The high multiples and prices that dealer groups and advice practices have been able to attract in recent years are, in most cases, directly linked to funds under administration and/or platform rebates.
However, the writing is on the wall for rebates. This has seen competition in the investment administration space rapidly heat up in the last 12-18 months. Functionality and efficiency are more important than ever while the Future of Financial Advice (FoFA) crack down on conflicted remuneration has loosened the platforms’ hold on planners and opened up new possibilities.
With rebates effectively given a shelf life, savvy advisers have been looking for a more viable business value proposition to boost revenue and practice valuations. This has led to two key developments: the rise of private-label products and platforms, and managed discretionary accounts (MDAs)
By establishing their own private-label products, the larger boutique licensees can earn a margin on investment management and potentially administration. This is seen as a cleaner business model.
Similarly, a well-run MDA can deliver a sustainable, annuitised revenue stream for IFAs, in addition to cost benefits from greater efficiencies and improved client satisfaction. By implementing an MDA service, which incorporates many parts including discretionary investing, custody, technology and reporting, advice businesses are able to build scale quicker than through wrap platforms.
These are critical factors for business owners as well as discerning buyers.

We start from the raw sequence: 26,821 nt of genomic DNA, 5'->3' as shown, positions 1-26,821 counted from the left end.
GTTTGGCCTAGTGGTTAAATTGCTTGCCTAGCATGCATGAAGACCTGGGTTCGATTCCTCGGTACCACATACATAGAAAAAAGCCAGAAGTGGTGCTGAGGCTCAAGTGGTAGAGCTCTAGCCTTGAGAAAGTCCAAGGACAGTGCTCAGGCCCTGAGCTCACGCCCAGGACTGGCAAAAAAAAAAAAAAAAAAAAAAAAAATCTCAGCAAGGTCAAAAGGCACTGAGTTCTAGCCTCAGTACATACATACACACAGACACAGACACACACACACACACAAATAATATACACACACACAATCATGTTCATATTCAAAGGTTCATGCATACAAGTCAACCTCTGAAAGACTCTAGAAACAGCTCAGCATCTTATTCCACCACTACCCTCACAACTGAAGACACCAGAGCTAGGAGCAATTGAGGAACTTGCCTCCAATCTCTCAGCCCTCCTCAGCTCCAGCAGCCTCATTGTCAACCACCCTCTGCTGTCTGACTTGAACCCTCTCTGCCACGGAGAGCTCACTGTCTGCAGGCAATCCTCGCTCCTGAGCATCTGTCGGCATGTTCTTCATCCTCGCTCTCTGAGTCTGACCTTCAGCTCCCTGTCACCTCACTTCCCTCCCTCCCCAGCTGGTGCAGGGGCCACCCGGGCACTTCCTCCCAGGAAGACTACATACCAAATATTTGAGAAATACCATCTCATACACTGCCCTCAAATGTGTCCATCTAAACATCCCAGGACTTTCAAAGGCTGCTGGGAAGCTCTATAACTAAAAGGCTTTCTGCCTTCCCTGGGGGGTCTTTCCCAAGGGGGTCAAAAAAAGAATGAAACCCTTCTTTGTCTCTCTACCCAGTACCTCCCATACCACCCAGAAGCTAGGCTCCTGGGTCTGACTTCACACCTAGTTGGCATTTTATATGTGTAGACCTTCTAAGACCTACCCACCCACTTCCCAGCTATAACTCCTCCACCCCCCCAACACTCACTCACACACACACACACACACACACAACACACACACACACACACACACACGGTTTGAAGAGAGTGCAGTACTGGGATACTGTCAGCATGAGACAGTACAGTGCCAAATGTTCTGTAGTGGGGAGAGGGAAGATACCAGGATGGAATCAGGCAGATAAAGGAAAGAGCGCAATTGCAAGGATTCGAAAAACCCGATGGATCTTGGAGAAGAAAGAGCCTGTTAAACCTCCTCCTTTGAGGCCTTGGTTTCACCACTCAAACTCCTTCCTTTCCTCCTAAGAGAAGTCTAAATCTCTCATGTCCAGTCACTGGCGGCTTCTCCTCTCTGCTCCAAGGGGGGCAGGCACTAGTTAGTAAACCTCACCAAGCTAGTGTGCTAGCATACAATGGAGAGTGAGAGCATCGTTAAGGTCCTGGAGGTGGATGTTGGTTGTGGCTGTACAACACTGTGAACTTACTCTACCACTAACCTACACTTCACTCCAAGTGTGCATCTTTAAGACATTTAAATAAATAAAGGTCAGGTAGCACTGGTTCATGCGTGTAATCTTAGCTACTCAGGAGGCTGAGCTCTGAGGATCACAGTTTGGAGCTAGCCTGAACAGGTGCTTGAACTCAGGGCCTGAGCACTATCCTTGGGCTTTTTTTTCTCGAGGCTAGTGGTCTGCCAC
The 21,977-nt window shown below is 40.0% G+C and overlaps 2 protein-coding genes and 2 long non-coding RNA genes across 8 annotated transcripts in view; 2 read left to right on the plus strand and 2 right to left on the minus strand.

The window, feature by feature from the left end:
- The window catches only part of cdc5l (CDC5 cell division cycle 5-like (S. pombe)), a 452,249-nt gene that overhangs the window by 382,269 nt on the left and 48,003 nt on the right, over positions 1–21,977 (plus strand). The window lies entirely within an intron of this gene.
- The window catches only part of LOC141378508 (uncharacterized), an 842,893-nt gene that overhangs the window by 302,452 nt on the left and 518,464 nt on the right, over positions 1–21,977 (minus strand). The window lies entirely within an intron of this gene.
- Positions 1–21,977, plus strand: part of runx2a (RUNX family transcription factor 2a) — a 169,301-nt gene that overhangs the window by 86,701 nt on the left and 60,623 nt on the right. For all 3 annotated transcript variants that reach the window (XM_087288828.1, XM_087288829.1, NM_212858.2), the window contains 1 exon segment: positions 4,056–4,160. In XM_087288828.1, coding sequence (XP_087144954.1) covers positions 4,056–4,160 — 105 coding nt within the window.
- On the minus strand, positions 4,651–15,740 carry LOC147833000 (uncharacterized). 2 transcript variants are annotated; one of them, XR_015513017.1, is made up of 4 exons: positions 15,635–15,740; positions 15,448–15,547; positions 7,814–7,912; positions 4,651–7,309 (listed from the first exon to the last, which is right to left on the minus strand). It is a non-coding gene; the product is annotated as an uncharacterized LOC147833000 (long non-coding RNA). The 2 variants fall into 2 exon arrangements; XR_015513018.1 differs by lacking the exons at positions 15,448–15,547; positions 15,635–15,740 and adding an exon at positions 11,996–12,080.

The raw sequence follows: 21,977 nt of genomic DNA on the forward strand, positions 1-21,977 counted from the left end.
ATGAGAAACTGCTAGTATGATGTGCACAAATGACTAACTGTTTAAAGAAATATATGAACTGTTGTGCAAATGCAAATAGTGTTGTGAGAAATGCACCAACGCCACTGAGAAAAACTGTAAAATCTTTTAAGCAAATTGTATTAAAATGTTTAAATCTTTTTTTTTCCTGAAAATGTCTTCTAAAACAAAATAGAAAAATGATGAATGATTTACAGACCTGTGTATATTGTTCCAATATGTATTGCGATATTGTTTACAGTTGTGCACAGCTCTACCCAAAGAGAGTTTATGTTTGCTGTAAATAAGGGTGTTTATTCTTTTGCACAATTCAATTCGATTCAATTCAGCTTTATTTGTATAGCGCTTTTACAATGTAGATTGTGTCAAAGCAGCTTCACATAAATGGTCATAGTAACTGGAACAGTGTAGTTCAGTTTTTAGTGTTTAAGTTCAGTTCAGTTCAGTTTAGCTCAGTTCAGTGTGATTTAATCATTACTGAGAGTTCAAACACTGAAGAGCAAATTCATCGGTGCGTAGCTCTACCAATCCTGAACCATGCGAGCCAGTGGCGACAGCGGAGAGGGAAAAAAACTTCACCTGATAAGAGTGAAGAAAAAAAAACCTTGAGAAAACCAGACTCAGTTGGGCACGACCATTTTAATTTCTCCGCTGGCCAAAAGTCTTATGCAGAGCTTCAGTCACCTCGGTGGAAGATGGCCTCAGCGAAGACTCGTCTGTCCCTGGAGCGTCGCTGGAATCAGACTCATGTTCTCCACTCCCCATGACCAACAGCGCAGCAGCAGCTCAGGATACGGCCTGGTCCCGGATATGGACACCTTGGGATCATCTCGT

Offering an MDA solution can be simple or involved. It depends on a practice’s current and future capabilities and goals.
Advisory firms who also see themselves as fund managers can manage portfolios inhouse and earn investment management fees. In order to do this, they must have the skill and resources to construct portfolios, research and select stocks and managed funds, and monitor and manage portfolios on an ongoing basis.
Other advisers prefer to outsource investment management.
Whatever the case, with an MDA, it’s abundantly clear how much it costs a business to provide advice, investment management, and portfolio administration. It’s also clear how much they make from each part.
It’s currently difficult for business owners, let alone potential buyers, to ascertain the true cost of administration and investment management because of volume bonuses, shelf space fees and other hidden arrangements.
An MDA can deliver a cleaner model. There are no rebates or secret deals. Advice firms can deliver a pure fee-for-service model, charging different fees based on the value of the client. In addition, attractive margins on investment management and portfolio administration can be achieved. Profits can be reinvested back into the business or passed onto customers in the form of lower fees.
Potential buyers can see which part of the business is the most profitable. They can apply different multiples to different parts, depending on where they perceive the highest value.
However, practices which run an MDA service are increasingly becoming acquirers not sellers. Acquisitions drive further scale and efficiency gains, for an incremental amount of additional work. The MDA structure can be easily applied across a client base. Once new clients are on board, investment decisions can be executed quickly without the need to refer to the client as long as the portfolio complies with a documented set of agreed investment parameters.
This allows administration resources to be deployed to other parts of the business while advisers are freed up to spend more time in front of clients.
An MDA solution can be a real draw card for principals who are planning to retire and either sell up or bring on board younger advisers as part of their succession plan.
Younger advisers are typically hungry to make their mark. They tend to be better educated. They’re not afraid of new advice models or new technology, and they can see the long-term benefits of a centralised and efficient portfolio management system.